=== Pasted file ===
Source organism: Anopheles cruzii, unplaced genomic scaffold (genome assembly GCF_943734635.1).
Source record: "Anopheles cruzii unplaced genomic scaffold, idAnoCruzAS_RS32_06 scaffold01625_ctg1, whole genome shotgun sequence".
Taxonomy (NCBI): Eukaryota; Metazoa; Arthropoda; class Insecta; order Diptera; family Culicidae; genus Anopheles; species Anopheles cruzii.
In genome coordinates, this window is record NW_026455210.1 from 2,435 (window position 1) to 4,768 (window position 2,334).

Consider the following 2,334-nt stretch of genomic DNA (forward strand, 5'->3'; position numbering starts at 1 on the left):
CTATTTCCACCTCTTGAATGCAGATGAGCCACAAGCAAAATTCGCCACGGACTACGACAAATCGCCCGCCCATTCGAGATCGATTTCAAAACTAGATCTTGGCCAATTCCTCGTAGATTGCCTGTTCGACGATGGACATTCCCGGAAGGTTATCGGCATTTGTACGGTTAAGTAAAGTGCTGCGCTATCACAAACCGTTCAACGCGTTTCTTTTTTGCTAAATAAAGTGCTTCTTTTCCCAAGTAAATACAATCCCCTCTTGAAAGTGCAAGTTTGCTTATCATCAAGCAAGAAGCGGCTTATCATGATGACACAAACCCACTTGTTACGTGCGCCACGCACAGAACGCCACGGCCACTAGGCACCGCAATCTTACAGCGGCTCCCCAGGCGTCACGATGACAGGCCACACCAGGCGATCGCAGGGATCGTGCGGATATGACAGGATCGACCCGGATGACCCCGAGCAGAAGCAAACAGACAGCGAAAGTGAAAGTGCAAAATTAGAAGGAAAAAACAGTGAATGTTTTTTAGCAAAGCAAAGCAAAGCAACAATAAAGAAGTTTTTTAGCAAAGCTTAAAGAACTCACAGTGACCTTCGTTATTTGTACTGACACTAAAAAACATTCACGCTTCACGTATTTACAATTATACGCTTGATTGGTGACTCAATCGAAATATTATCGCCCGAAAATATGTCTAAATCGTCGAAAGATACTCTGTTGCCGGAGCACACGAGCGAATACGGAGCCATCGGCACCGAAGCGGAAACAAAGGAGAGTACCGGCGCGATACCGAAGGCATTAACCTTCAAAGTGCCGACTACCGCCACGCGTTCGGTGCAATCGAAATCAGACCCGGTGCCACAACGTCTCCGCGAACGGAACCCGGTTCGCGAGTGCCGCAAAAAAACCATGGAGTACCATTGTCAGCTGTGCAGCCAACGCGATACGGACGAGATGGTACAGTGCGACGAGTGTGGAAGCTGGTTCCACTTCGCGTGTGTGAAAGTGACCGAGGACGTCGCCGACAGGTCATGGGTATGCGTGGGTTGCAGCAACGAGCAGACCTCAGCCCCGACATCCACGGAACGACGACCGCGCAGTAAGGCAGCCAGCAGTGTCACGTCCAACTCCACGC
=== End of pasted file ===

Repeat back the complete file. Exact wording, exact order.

Source organism: Anopheles cruzii, unplaced genomic scaffold (genome assembly GCF_943734635.1).
Source record: "Anopheles cruzii unplaced genomic scaffold, idAnoCruzAS_RS32_06 scaffold01625_ctg1, whole genome shotgun sequence".
Taxonomy (NCBI): Eukaryota; Metazoa; Arthropoda; class Insecta; order Diptera; family Culicidae; genus Anopheles; species Anopheles cruzii.
In genome coordinates, this window is record NW_026455210.1 from 2,435 (window position 1) to 4,768 (window position 2,334).

Consider the following 2,334-nt stretch of genomic DNA (forward strand, 5'->3'; position numbering starts at 1 on the left):
CTATTTCCACCTCTTGAATGCAGATGAGCCACAAGCAAAATTCGCCACGGACTACGACAAATCGCCCGCCCATTCGAGATCGATTTCAAAACTAGATCTTGGCCAATTCCTCGTAGATTGCCTGTTCGACGATGGACATTCCCGGAAGGTTATCGGCATTTGTACGGTTAAGTAAAGTGCTGCGCTATCACAAACCGTTCAACGCGTTTCTTTTTTGCTAAATAAAGTGCTTCTTTTCCCAAGTAAATACAATCCCCTCTTGAAAGTGCAAGTTTGCTTATCATCAAGCAAGAAGCGGCTTATCATGATGACACAAACCCACTTGTTACGTGCGCCACGCACAGAACGCCACGGCCACTAGGCACCGCAATCTTACAGCGGCTCCCCAGGCGTCACGATGACAGGCCACACCAGGCGATCGCAGGGATCGTGCGGATATGACAGGATCGACCCGGATGACCCCGAGCAGAAGCAAACAGACAGCGAAAGTGAAAGTGCAAAATTAGAAGGAAAAAACAGTGAATGTTTTTTAGCAAAGCAAAGCAAAGCAACAATAAAGAAGTTTTTTAGCAAAGCTTAAAGAACTCACAGTGACCTTCGTTATTTGTACTGACACTAAAAAACATTCACGCTTCACGTATTTACAATTATACGCTTGATTGGTGACTCAATCGAAATATTATCGCCCGAAAATATGTCTAAATCGTCGAAAGATACTCTGTTGCCGGAGCACACGAGCGAATACGGAGCCATCGGCACCGAAGCGGAAACAAAGGAGAGTACCGGCGCGATACCGAAGGCATTAACCTTCAAAGTGCCGACTACCGCCACGCGTTCGGTGCAATCGAAATCAGACCCGGTGCCACAACGTCTCCGCGAACGGAACCCGGTTCGCGAGTGCCGCAAAAAAACCATGGAGTACCATTGTCAGCTGTGCAGCCAACGCGATACGGACGAGATGGTACAGTGCGACGAGTGTGGAAGCTGGTTCCACTTCGCGTGTGTGAAAGTGACCGAGGACGTCGCCGACAGGTCATGGGTATGCGTGGGTTGCAGCAACGAGCAGACCTCAGCCCCGACATCCACGGAACGACGACCGCGCAGTAAGGCAGCCAGCAGTGTCACGTCCAACTCCACGC